Driftwood is wood that has been washed onto a shore or beach of a sea or river by the action of winds, tides, waves or man. In some waterfront areas, driftwood is a major nuisance. But not for the collectors and artistically inclined. However, the driftwood provides shelter and food for birds, fish and other aquatic species as it floats in the ocean. Gribbles, shipworms and bacteria decompose the wood and gradually turn it into nutrients that are reintroduced to the food web. Sometimes, the partially decomposed wood washes ashore, where it also shelters birds, plants, and other species. Driftwood can become the foundation for sand dunes.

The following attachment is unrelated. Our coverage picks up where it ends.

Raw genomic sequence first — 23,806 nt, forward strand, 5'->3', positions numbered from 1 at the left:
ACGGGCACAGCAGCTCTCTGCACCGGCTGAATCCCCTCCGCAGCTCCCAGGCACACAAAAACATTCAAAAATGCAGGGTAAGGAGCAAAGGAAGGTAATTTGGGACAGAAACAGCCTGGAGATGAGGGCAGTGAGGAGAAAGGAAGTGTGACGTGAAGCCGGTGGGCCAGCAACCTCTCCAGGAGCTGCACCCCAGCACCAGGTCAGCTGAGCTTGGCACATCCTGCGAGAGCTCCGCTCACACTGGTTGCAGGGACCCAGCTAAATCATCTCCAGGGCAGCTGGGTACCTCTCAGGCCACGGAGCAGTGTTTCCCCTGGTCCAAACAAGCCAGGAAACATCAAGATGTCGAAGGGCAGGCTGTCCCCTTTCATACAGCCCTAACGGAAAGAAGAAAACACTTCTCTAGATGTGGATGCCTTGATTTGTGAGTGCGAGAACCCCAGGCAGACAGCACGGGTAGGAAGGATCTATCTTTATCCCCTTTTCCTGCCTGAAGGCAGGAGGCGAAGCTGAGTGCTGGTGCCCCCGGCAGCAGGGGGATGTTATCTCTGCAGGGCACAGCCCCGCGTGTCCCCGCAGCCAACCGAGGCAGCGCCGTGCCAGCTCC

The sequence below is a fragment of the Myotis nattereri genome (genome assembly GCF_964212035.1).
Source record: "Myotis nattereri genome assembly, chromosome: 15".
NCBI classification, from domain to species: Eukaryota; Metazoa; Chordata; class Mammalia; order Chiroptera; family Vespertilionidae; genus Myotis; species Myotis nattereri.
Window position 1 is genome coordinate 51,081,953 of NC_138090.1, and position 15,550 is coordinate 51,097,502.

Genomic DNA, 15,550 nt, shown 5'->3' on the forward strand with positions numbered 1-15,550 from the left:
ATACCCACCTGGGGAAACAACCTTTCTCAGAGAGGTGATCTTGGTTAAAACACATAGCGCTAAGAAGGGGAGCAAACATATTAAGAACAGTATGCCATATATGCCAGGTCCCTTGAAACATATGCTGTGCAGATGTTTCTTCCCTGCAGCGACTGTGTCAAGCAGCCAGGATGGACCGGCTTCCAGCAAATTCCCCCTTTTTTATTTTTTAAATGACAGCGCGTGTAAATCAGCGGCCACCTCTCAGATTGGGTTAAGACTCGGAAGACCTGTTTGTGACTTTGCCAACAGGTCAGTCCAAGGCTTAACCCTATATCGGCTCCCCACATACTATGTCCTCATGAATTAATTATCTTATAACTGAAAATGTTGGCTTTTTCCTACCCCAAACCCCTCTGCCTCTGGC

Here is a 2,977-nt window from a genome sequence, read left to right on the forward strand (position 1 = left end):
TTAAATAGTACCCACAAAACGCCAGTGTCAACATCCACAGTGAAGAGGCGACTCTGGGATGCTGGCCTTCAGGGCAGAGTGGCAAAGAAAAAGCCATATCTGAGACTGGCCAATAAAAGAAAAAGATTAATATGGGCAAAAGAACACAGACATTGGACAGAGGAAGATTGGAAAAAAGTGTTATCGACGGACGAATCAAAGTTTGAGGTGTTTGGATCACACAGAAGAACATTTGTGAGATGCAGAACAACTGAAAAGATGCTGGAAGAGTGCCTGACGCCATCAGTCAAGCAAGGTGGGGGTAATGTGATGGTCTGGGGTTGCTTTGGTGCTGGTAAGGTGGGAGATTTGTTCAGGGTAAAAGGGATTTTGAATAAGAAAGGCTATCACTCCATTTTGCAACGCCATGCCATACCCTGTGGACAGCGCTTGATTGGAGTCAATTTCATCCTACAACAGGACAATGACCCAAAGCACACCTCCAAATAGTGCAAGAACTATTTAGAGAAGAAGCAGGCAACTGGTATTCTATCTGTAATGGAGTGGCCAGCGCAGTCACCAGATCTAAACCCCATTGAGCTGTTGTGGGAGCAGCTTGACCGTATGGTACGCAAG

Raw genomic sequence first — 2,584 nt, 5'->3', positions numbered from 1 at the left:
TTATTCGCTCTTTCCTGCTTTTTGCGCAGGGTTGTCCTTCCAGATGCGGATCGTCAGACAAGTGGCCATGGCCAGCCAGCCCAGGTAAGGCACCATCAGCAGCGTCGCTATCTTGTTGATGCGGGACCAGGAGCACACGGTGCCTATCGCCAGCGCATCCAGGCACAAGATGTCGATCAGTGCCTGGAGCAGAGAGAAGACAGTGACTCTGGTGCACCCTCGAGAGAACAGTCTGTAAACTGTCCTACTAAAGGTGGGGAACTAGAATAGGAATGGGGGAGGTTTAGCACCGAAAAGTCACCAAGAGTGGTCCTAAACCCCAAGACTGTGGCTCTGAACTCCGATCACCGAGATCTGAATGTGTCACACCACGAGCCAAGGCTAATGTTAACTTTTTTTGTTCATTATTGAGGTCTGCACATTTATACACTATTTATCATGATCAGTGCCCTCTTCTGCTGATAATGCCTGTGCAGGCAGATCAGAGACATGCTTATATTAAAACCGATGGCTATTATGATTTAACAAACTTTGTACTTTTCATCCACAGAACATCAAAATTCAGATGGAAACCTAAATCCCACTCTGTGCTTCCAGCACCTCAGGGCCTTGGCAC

Burning driftwood can produce polychlorinated dibenzodioxins (PCDDs), which are carcinogenic. For this reason burning driftwood is not recommended. The formation of PCDDs is well documented when organic compounds are combusted in the presence of chlorine, which is present in driftwood as a result of soaking in seawater.